Covid: New nasal spray effective against all variants

London, Jan 12 (IANS) Finnish researchers have developed a novel nasal spray that is effective against all variants of Covid and can prevent infection upto 8 hours.
The nasal spray consists of a molecule, developed by researchers at the University of Helsinki, Finland, that can inactivate the coronavirus spike protein.
Cell cultures and animal studies have shown that TriSb92 – the new molecule – protects against coronavirus infection for at least eight hours even in cases of high exposure risk.
In contrast to vaccine protection, the effect of TriSb92 begins immediately after its administration.
“In animal models, nasally administered TriSb92 offered protection against infection in an exposure situation where all unprotected mice were infected,” said Anna Makela, postdoctoral researcher at the varsity. The findings have not been peer reviewed yet.
The TriSb92 molecule is based on an entirely new technical solution developed in Finland for targeting biological drugs. In the study, the solution was utilised to inhibit the functioning of the spike protein on the surface of the SARS-CoV-2 virus.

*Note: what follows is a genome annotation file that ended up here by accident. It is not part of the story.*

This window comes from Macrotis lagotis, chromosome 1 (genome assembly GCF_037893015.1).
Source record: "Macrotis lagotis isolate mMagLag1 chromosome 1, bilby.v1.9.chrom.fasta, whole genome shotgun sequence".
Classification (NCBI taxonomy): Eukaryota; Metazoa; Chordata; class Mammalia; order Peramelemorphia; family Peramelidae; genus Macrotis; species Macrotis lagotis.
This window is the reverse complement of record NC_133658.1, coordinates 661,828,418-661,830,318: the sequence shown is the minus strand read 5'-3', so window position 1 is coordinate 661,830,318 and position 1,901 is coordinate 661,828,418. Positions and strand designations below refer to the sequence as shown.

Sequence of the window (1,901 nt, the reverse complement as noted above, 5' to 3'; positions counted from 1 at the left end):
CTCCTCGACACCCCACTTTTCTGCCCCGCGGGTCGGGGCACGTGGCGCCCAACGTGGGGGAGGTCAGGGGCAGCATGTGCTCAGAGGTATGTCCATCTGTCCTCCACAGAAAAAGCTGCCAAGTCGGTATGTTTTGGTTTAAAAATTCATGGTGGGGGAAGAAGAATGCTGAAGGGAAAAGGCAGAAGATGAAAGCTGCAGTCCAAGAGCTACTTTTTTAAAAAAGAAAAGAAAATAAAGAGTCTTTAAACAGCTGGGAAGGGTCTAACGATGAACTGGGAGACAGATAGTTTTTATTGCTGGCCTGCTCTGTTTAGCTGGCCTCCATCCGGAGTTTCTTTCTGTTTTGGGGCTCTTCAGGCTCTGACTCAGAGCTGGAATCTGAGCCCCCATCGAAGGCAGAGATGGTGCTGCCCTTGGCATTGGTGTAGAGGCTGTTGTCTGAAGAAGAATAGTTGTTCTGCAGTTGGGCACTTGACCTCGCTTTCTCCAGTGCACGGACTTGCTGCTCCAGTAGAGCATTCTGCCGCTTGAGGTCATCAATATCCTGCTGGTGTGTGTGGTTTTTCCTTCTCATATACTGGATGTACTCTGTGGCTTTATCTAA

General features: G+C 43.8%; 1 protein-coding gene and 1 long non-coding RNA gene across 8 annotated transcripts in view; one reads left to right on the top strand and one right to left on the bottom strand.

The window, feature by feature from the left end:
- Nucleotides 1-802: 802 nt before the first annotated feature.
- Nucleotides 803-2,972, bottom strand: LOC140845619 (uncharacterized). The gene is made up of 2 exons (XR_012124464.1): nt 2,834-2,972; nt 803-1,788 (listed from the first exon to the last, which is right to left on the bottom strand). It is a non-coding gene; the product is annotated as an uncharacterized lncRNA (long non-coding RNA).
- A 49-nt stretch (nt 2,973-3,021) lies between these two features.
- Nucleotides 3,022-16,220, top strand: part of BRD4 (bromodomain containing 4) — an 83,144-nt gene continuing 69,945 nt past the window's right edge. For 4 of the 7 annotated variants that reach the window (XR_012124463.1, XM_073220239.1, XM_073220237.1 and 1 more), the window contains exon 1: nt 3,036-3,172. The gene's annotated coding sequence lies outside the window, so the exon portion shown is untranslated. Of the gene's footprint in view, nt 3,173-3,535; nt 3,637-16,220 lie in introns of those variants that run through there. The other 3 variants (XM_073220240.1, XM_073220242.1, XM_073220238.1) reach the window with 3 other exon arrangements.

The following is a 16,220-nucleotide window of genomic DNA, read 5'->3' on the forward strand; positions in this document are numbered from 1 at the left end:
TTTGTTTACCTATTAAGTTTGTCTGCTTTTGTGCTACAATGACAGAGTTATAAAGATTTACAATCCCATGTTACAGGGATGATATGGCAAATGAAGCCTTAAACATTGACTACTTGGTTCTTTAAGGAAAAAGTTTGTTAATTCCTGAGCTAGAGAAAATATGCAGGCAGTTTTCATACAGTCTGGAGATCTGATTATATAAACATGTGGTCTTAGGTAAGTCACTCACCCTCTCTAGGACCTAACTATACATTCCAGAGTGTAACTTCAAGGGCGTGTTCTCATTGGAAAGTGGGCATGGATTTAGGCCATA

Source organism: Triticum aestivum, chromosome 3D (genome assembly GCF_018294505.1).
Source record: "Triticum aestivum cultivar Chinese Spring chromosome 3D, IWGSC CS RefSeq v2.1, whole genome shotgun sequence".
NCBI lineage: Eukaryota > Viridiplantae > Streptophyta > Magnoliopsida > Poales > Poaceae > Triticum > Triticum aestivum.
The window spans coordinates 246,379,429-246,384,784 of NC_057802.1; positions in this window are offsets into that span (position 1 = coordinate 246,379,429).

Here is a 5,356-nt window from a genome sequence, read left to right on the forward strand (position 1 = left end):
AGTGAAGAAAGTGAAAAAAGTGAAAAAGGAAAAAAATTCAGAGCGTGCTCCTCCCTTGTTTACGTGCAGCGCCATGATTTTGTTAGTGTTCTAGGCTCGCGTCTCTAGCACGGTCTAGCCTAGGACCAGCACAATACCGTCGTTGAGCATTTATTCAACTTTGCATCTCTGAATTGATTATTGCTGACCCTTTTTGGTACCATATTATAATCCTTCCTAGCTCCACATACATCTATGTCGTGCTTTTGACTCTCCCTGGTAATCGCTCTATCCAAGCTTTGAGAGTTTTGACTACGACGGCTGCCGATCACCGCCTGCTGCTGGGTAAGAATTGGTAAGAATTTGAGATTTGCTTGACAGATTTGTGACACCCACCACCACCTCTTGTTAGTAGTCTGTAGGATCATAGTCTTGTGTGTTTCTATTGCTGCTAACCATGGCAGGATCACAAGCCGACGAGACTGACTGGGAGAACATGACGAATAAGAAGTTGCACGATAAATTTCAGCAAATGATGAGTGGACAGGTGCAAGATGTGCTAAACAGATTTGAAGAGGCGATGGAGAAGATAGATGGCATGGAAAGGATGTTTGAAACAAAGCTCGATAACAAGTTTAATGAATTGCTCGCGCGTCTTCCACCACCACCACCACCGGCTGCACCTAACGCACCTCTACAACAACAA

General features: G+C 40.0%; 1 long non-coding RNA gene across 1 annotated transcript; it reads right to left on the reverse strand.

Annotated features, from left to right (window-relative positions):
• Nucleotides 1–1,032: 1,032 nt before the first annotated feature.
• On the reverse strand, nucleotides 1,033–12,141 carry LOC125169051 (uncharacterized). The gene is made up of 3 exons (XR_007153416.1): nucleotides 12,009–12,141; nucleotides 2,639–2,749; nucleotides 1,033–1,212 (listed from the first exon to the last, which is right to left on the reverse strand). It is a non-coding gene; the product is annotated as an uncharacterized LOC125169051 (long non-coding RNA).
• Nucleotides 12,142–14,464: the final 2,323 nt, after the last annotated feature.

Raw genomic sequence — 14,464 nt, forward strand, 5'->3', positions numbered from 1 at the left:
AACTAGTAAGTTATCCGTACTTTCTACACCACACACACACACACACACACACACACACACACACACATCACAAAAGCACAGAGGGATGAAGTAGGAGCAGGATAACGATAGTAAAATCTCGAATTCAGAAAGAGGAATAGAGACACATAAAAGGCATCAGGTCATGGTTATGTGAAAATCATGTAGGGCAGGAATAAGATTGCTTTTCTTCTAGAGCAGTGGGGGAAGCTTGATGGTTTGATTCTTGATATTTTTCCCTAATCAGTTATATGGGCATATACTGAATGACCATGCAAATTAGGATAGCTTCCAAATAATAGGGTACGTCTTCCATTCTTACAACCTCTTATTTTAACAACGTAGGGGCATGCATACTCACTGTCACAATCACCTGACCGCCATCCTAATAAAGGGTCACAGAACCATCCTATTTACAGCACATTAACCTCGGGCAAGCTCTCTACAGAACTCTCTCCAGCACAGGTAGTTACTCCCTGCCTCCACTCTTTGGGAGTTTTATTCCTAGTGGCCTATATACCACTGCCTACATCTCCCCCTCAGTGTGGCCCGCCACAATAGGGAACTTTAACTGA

“Targeting this inhibitory effect of the TriSb92 molecule to a site of the coronavirus spike protein common to all variants of the virus makes it possible to effectively inhibit the ability of all known variants, Omicron included, to infect people,” Makela said.
In model virus studies, TriSb92 was able to prevent even the spread of SARS – the virus that threatened us in the early 2000s.
“In other words, we can fairly confidently assume that future variants of SARS-CoV-2 and perhaps even entirely new coronaviruses that may threaten to cause pandemics are susceptible to it,” Makela said.
Nasally administered, the molecule could in the future serve as a kind of biological protection against coronavirus infection that is sprayed on the mucous membranes.
“These types of molecules that prevent infections, or antiviral drugs for that matter, cannot substitute for vaccines in protecting the population against the coronavirus disease,” said Professor Kalle Saksela from the varsity.
However, there is a great need for novel means with which to enhance the protection provided by vaccines.
“TriSb92 could be useful to people whose vaccine protection is insufficient for one reason or another. Depending on the epidemic situation, it could also benefit fully vaccinated individuals when administered before any situation associated with a high risk of exposure,” Saksela said.

- Advertisement -